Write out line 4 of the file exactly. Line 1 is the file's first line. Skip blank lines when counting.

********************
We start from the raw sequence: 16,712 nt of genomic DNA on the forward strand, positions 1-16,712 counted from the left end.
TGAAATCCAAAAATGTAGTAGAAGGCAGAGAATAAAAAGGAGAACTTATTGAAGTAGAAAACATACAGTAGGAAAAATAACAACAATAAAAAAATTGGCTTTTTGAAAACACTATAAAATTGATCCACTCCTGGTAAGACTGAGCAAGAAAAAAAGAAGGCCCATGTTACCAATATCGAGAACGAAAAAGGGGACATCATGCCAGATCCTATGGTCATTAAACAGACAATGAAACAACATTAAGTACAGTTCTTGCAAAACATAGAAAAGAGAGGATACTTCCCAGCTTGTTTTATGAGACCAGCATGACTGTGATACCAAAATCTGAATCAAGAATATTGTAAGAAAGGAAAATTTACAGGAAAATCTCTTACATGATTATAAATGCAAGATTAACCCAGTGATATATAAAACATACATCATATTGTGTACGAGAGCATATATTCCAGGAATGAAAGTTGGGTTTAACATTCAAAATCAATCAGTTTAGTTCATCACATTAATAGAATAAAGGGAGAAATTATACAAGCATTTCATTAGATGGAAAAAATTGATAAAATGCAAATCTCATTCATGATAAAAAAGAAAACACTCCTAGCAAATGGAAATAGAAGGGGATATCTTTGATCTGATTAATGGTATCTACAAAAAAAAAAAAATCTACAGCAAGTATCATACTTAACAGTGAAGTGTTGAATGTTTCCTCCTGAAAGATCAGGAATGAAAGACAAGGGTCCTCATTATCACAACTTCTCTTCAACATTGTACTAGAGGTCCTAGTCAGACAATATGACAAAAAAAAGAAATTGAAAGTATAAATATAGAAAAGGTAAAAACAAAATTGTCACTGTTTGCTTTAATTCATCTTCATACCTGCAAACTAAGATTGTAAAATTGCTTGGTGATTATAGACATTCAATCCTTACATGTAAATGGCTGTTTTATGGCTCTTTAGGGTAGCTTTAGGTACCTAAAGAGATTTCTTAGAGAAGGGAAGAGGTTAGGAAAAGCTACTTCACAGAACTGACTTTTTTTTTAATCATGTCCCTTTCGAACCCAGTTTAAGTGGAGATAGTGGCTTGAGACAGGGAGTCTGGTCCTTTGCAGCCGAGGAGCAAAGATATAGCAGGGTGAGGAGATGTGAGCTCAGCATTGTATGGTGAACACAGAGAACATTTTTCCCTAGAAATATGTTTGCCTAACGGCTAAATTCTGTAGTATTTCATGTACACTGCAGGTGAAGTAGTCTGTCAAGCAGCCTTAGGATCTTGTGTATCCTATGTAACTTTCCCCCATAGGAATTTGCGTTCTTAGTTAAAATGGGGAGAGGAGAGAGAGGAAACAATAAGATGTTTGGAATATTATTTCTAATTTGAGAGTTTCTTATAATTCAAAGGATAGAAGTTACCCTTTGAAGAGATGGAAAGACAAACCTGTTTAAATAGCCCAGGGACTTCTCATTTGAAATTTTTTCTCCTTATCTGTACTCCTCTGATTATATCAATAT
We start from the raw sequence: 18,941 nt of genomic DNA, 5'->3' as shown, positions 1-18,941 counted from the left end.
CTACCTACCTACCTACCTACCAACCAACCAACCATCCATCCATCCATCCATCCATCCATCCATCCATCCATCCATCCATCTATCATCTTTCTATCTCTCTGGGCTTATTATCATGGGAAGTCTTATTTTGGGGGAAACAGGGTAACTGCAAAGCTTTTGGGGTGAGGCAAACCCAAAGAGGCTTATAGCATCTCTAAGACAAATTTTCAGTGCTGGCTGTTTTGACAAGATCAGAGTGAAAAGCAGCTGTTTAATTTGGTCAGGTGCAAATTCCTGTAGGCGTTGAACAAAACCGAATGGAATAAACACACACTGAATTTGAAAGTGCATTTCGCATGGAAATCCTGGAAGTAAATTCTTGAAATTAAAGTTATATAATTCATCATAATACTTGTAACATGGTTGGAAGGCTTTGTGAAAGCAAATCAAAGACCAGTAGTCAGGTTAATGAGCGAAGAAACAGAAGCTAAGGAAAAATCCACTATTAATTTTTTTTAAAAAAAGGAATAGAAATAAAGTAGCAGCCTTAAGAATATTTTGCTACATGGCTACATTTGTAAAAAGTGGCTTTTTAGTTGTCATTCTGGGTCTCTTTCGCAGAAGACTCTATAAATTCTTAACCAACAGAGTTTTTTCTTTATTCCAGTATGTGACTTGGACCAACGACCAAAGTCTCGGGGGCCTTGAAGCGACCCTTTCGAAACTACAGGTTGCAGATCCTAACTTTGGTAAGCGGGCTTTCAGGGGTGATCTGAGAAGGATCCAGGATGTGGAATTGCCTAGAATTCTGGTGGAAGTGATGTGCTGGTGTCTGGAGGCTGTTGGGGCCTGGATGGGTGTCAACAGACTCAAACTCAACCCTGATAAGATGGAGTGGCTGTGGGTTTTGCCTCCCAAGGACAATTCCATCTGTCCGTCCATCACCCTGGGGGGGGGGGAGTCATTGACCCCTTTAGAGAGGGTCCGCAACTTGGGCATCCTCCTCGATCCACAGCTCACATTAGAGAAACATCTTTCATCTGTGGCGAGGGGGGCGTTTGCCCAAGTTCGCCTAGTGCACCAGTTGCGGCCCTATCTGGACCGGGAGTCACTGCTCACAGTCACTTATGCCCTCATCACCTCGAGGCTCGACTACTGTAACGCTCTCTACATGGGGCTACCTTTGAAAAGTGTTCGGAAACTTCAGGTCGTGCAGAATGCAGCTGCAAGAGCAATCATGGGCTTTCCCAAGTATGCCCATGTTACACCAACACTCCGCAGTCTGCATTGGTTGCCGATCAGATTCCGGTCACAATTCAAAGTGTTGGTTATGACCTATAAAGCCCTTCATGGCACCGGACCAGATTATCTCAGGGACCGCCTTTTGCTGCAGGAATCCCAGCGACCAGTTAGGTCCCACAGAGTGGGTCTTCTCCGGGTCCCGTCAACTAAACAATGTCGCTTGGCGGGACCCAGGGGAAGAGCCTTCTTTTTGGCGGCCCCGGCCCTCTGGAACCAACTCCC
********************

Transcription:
CTACCTACCTACCTACCTACCAACCAACCAACCATCCATCCATCCATCCATCCATCCATCCATCCATCCATCCATCCATCTATCATCTTTCTATCTCTCTGGGCTTATTATCATGGGAAGTCTTATTTTGGGGGAAACAGGGTAACTGCAAAGCTTTTGGGGTGAGGCAAACCCAAAGAGGCTTATAGCATCTCTAAGACAAATTTTCAGTGCTGGCTGTTTTGACAAGATCAGAGTGAAAAGCAGCTGTTTAATTTGGTCAGGTGCAAATTCCTGTAGGCGTTGAACAAAACCGAATGGAATAAACACACACTGAATTTGAAAGTGCATTTCGCATGGAAATCCTGGAAGTAAATTCTTGAAATTAAAGTTATATAATTCATCATAATACTTGTAACATGGTTGGAAGGCTTTGTGAAAGCAAATCAAAGACCAGTAGTCAGGTTAATGAGCGAAGAAACAGAAGCTAAGGAAAAATCCACTATTAATTTTTTTTAAAAAAAGGAATAGAAATAAAGTAGCAGCCTTAAGAATATTTTGCTACATGGCTACATTTGTAAAAAGTGGCTTTTTAGTTGTCATTCTGGGTCTCTTTCGCAGAAGACTCTATAAATTCTTAACCAACAGAGTTTTTTCTTTATTCCAGTATGTGACTTGGACCAACGACCAAAGTCTCGGGGGCCTTGAAGCGACCCTTTCGAAACTACAGGTTGCAGATCCTAACTTTGGTAAGCGGGCTTTCAGGGGTGATCTGAGAAGGATCCAGGATGTGGAATTGCCTAGAATTCTGGTGGAAGTGATGTGCTGGTGTCTGGAGGCTGTTGGGGCCTGGATGGGTGTCAACAGACTCAAACTCAACCCTGATAAGATGGAGTGGCTGTGGGTTTTGCCTCCCAAGGACAATTCCATCTGTCCGTCCATCACCCTGGGGGGGGGGGAGTCATTGACCCCTTTAGAGAGGGTCCGCAACTTGGGCATCCTCCTCGATCCACAGCTCACATTAGAGAAACATCTTTCATCTGTGGCGAGGGGGGCGTTTGCCCAAGTTCGCCTAGTGCACCAGTTGCGGCCCTATCTGGACCGGGAGTCACTGCTCACAGTCACTTATGCCCTCATCACCTCGAGGCTCGACTACTGTAACGCTCTCTACATGGGGCTACCTTTGAAAAGTGTTCGGAAACTTCAGGTCGTGCAGAATGCAGCTGCAAGAGCAATCATGGGCTTTCCCAAGTATGCCCATGTTACACCAACACTCCGCAGTCTGCATTGGTTGCCGATCAGATTCCGGTCACAATTCAAAGTGTTGGTTATGACCTATAAAGCCCTTCATGGCACCGGACCAGATTATCTCAGGGACCGCCTTTTGCTGCAGGAATCCCAGCGACCAGTTAGGTCCCACAGAGTGGGTCTTCTCCGGGTCCCGTCAACTAAACAATGTCGCTTGGCGGGACCCAGGGGAAGAGCCTTCTTTTTGGCGGCCCCGGCCCTCTGGAACCAACTCCC